New York City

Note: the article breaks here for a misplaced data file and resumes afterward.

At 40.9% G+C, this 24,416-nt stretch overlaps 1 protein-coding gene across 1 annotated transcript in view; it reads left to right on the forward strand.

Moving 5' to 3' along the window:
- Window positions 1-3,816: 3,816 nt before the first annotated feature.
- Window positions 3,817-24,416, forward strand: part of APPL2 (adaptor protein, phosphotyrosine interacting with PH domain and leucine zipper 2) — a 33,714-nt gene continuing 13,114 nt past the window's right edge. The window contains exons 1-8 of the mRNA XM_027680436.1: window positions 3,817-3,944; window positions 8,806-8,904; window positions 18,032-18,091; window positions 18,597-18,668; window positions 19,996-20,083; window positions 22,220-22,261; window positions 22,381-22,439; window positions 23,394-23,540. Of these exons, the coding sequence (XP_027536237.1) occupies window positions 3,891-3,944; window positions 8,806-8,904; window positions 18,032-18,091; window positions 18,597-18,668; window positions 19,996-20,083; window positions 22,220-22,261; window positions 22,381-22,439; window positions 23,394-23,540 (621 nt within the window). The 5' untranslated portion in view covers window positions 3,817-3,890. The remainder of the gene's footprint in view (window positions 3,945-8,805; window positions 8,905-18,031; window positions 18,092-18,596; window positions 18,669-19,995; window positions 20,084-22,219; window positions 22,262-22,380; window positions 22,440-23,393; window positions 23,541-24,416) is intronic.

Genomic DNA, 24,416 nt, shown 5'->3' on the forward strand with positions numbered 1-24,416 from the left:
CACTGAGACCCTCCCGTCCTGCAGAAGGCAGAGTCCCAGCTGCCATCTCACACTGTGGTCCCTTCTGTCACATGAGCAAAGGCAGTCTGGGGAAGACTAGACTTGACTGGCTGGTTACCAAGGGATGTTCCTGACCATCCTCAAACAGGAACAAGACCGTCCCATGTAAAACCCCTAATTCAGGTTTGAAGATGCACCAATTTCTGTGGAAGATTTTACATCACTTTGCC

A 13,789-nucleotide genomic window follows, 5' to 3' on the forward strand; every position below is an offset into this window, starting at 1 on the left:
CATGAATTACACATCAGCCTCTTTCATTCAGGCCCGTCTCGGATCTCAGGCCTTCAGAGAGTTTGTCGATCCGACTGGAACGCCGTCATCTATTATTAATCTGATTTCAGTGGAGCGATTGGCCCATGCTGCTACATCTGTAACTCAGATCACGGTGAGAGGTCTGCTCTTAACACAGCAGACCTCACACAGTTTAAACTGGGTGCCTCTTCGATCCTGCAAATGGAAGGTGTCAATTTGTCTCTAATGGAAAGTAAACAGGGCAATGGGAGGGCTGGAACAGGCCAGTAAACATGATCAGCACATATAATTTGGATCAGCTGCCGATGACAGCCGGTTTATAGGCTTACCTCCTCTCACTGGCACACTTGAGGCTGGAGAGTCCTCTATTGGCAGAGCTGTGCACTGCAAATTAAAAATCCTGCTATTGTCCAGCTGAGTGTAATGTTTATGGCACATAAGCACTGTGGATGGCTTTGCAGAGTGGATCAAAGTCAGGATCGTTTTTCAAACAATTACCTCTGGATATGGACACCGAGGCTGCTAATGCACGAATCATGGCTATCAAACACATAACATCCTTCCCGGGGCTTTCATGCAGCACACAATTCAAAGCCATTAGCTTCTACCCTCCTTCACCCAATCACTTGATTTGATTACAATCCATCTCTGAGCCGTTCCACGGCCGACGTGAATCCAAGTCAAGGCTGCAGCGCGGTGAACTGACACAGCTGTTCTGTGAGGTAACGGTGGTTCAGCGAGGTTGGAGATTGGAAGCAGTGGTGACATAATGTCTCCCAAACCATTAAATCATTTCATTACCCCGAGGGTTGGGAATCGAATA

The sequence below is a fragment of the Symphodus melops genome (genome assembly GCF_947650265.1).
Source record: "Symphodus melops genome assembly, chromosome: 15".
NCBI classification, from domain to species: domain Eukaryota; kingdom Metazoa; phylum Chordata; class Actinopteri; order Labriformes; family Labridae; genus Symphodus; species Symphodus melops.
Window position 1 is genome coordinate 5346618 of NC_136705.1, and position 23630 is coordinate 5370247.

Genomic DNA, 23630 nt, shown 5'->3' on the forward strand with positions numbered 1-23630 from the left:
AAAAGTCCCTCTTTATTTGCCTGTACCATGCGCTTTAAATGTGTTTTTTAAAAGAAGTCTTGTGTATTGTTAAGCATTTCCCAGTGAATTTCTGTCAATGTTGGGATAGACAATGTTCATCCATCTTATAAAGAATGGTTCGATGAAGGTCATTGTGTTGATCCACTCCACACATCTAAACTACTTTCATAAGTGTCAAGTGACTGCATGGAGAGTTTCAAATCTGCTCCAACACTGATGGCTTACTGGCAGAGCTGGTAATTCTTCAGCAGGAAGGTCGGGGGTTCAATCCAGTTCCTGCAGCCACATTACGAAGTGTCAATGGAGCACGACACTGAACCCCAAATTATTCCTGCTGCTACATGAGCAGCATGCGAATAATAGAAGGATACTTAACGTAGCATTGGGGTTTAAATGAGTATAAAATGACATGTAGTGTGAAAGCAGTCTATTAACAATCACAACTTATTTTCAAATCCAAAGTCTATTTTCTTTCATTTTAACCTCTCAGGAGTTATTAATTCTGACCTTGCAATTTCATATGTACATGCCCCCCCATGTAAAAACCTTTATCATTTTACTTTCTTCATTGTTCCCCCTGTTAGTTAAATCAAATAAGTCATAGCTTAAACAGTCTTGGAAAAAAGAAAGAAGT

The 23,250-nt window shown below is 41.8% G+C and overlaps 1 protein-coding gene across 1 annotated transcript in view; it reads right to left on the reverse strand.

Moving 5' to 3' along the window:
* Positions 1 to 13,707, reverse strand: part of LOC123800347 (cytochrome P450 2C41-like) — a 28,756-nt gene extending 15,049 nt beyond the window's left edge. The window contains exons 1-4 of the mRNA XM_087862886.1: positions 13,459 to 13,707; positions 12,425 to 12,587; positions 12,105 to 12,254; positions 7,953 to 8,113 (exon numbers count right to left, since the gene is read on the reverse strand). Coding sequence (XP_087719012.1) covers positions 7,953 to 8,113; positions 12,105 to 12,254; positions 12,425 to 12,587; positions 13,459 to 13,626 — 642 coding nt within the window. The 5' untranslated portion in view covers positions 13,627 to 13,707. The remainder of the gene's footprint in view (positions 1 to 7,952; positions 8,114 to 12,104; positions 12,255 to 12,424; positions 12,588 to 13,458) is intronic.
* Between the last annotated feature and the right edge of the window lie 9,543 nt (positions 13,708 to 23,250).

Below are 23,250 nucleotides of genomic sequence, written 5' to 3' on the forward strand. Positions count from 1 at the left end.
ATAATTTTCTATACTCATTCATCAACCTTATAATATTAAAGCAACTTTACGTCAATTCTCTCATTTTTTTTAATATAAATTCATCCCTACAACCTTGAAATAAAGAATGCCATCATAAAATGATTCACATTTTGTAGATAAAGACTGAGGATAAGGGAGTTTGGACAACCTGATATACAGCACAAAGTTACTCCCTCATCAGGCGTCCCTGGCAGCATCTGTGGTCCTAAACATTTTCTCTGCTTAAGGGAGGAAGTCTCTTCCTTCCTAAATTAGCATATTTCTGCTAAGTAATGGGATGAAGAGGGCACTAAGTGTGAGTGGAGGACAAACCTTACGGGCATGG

I don’t go to demonstrations these days, but this one felt important. I got out of the subway on Manhattan’s East Side and was amazed at the amount of demonstrators everywhere, on Lexington, 3rd, 2nd and 1st avenues. I’d been to the big anti-war demonstrations of the 60s and the anti-nuclear one in Central Park in the early 80s with a million people, and this seemed bigger, more a phenomenon than a demonstration, as very few of us ever made it anywhere near the stage and the “formal” part of the event (speeches, etc) because the sheer number of people just overwhelmed the entire Upper East Side. I kept running into unlikely people: neighbors, people I hadn’t seen in years and never expected to see at a demonstration, etc. I unintentionally got in an altercation with the police who tried to arrest someone in front of me, and then nearly got arrested (something that hadn’t happened to me at a demonstration since the early 70s in my younger days) as police on horseback charged right were I was trying to get back to the subway. The police tried to keep demonstrators hemmed in and “penned” behind metal barricades and created a lot of unnecessary tension. The lack of coverage of an event that size was astonishing.